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Alcohol consumption in Portugal: The burden of disease

Date:
May 31, 2010
Source:
Alcoholism: Clinical & Experimental Research
Summary:
Portugal is currently ranked eighth in the world in alcohol consumption. A new study has examined the costs that alcohol consumption has on Portugal's health system. Findings show that roughly 3.8 percent of deaths are attributable to alcohol.

The World Health Organization has estimated that 3.2 percent of the "burden of disease" around the world is attributable to the consumption of alcohol. Portugal is currently ranked eighth in the world in alcohol consumption. A new study has found alcohol consumption in Portugal represents a heavy economic burden for that country's health system.

Results will be published in the August 2010 issue of Alcoholism: Clinical & Experimental Research and are currently available at Early View.

"As a gastroenterologist, someone who takes cares of patients with liver diseases, I am very aware that alcohol-related liver cirrhosis is a disease with a very high morbidity and mortality," said Helena Cortez-Pinto, associate professor in the Institute of Molecular Medicine and corresponding author for the study.

"This is a brilliant study," said Helmut K. Seitz, professor of internal medicine, gastroenterology and alcohol research at the University of Heidelberg, and president of the European Society for Biomedical Research on Alcohol (ESBRA). "It shows very clearly on the basis of real data that alcohol consumption is not only a risk factor for various diseases, especially liver disease, but it also shows that these alcohol-related diseases cost enormous money. We have data from Canada and England and some other countries, but we need more accurate data to convince the public, the doctors and the politicians that we have to do something about it."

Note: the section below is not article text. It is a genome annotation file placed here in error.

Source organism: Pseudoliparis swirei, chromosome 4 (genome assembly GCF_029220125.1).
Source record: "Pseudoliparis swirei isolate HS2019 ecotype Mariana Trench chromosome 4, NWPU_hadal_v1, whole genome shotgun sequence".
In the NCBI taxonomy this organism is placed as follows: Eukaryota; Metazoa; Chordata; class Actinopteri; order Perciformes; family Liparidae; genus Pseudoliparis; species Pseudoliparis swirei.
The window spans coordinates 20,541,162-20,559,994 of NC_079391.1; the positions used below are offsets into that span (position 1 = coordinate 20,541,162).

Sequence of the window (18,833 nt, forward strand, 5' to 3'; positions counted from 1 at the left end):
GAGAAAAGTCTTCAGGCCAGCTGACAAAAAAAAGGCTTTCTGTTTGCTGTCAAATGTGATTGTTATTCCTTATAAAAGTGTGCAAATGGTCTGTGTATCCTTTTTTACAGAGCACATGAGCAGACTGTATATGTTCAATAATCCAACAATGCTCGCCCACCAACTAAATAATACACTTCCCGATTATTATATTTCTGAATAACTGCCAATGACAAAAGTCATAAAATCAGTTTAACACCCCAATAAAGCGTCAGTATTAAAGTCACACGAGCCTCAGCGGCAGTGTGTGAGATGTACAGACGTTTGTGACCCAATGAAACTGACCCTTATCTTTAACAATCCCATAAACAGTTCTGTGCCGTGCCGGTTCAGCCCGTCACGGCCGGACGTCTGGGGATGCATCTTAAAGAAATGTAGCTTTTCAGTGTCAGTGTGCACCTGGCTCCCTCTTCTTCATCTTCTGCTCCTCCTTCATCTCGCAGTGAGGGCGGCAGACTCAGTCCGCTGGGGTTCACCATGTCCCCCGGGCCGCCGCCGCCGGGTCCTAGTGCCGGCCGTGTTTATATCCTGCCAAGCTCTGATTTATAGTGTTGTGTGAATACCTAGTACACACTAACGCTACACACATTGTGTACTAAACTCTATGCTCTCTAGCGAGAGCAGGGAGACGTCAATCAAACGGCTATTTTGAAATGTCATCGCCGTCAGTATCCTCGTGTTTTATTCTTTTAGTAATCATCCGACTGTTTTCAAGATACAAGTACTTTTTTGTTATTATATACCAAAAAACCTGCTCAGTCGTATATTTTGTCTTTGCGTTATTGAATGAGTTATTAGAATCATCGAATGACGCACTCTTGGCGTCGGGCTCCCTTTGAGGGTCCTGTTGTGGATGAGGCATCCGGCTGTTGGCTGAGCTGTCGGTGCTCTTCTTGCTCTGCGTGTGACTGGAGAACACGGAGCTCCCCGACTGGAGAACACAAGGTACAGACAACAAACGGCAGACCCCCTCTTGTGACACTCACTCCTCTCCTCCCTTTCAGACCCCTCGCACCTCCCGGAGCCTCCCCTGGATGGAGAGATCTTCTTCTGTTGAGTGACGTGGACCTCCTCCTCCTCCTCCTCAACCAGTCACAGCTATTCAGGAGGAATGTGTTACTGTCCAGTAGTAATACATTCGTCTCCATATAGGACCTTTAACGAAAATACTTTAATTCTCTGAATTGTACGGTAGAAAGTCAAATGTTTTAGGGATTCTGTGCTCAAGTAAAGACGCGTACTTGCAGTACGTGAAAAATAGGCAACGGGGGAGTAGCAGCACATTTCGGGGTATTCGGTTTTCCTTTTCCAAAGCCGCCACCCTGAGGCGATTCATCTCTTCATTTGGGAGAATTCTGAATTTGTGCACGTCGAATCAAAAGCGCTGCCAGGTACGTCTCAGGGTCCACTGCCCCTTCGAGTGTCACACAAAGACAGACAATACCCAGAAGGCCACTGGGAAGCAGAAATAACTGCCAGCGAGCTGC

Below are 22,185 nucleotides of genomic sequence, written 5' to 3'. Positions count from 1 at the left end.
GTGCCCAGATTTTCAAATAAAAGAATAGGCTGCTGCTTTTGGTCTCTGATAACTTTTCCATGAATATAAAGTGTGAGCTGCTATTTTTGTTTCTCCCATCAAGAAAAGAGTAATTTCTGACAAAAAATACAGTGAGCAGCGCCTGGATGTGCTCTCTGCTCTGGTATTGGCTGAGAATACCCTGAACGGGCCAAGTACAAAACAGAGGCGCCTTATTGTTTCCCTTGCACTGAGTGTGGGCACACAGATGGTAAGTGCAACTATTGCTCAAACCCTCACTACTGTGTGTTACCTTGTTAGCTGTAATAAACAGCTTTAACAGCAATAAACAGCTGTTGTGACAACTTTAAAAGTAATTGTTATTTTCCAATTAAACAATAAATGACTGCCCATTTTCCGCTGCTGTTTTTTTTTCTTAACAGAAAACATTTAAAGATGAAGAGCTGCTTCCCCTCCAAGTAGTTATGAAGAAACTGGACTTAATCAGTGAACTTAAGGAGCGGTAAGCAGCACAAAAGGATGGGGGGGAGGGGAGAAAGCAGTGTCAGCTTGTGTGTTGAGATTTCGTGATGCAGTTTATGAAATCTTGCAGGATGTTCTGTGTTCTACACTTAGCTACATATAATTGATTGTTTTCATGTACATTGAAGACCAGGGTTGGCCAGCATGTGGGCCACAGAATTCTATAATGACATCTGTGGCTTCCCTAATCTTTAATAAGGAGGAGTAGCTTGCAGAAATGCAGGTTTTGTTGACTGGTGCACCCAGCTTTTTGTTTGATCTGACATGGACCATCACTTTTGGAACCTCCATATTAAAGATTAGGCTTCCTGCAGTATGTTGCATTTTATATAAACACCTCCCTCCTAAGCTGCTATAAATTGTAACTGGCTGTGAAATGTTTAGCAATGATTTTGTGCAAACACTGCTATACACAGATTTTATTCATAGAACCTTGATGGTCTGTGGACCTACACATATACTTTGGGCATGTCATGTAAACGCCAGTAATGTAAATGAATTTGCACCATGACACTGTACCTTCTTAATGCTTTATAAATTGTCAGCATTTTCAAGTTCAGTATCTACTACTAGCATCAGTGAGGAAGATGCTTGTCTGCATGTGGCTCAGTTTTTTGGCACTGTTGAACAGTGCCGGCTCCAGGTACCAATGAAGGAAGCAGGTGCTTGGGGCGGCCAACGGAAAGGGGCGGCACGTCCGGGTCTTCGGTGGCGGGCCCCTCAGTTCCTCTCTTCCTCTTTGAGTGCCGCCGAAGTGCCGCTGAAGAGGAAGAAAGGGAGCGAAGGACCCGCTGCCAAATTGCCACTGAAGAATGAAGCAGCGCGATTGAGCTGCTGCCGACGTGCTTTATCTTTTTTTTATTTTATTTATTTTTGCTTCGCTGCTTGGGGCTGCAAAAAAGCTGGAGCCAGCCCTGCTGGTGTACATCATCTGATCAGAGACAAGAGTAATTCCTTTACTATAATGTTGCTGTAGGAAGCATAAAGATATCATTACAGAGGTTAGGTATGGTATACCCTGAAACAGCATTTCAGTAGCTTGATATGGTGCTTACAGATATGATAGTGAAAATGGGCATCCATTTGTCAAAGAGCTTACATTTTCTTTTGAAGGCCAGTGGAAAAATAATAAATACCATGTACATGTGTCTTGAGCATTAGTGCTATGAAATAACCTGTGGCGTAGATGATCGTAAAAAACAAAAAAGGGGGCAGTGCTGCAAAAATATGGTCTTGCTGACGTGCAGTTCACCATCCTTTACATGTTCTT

Cortez-Pinto and her colleagues analyzed 2005 demographic and health statistics using Disability-Adjusted Life Years (DALY). The DALY "sums" the effects that alcohol-related diseases (ARDs) can have on premature mortality, that is, how it might reduce years of life normally expected for an individual, with the effects it might have in reducing the quality of life during the years that an individual lives after being diagnosed with an ARD.

"We found that a significant percentage of deaths -- 3.8 percent -- in Portugal were somehow caused by alcohol consumption," said Cortez-Pinto, "resulting in a significant burden of disease, roughly 38,370 years of life lost for death or disability due to alcohol. The main source was liver disease at 31.5 percent, followed by traffic accidents at 28.2 percent, and several types of cancer and cardiovascular disease at 19.2 percent. In addition, this collectively represented a total cost of €191.0 million ($239 million USD) in direct costs, representing 0.13 percent of Gross Domestic Product and 1.25 percent of total national health expenditures."